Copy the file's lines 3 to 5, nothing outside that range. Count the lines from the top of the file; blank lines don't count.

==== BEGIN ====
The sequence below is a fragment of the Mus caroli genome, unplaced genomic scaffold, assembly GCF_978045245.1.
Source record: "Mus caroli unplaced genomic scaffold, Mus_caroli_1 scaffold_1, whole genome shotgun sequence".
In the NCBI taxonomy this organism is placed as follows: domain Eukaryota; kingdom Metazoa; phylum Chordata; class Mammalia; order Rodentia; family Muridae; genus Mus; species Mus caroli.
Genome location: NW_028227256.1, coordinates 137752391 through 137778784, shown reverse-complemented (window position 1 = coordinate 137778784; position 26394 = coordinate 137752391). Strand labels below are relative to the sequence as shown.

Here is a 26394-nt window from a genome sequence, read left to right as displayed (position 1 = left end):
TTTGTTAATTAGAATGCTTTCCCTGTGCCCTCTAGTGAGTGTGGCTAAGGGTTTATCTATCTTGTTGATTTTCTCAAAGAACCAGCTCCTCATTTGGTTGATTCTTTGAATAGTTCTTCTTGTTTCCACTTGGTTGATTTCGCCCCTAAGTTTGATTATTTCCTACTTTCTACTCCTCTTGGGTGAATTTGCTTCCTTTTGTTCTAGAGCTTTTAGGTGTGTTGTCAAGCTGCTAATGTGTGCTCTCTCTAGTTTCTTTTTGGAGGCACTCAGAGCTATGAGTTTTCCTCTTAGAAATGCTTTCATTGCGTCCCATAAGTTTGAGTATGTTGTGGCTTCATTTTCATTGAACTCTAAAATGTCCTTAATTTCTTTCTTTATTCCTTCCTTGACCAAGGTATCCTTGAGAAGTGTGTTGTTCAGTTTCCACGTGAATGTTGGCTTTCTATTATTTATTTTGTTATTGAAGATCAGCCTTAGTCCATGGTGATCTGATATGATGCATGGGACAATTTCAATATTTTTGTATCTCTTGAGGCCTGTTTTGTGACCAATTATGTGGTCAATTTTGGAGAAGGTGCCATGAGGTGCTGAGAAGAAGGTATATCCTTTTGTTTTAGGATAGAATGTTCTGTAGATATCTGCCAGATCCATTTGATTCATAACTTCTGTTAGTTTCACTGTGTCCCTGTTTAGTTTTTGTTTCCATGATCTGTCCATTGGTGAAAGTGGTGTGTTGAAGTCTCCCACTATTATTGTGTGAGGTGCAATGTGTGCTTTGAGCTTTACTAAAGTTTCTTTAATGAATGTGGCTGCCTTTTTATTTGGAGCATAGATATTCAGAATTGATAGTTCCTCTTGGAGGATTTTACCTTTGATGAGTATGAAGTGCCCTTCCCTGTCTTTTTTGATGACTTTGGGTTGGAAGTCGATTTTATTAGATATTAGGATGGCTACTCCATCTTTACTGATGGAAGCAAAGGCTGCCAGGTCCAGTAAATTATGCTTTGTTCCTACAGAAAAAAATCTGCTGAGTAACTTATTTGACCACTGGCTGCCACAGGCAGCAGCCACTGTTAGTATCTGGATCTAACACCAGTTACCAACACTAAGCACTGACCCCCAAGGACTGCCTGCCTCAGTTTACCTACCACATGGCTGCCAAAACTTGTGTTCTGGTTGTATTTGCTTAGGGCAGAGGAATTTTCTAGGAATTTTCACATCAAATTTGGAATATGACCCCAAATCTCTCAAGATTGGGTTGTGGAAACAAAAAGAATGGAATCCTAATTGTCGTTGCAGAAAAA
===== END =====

In the NCBI taxonomy this organism is placed as follows: domain Eukaryota; kingdom Metazoa; phylum Chordata; class Mammalia; order Rodentia; family Muridae; genus Mus; species Mus caroli.
Genome location: NW_028227256.1, coordinates 137752391 through 137778784, shown reverse-complemented (window position 1 = coordinate 137778784; position 26394 = coordinate 137752391). Strand labels below are relative to the sequence as shown.

Here is a 26394-nt window from a genome sequence, read left to right as displayed (position 1 = left end):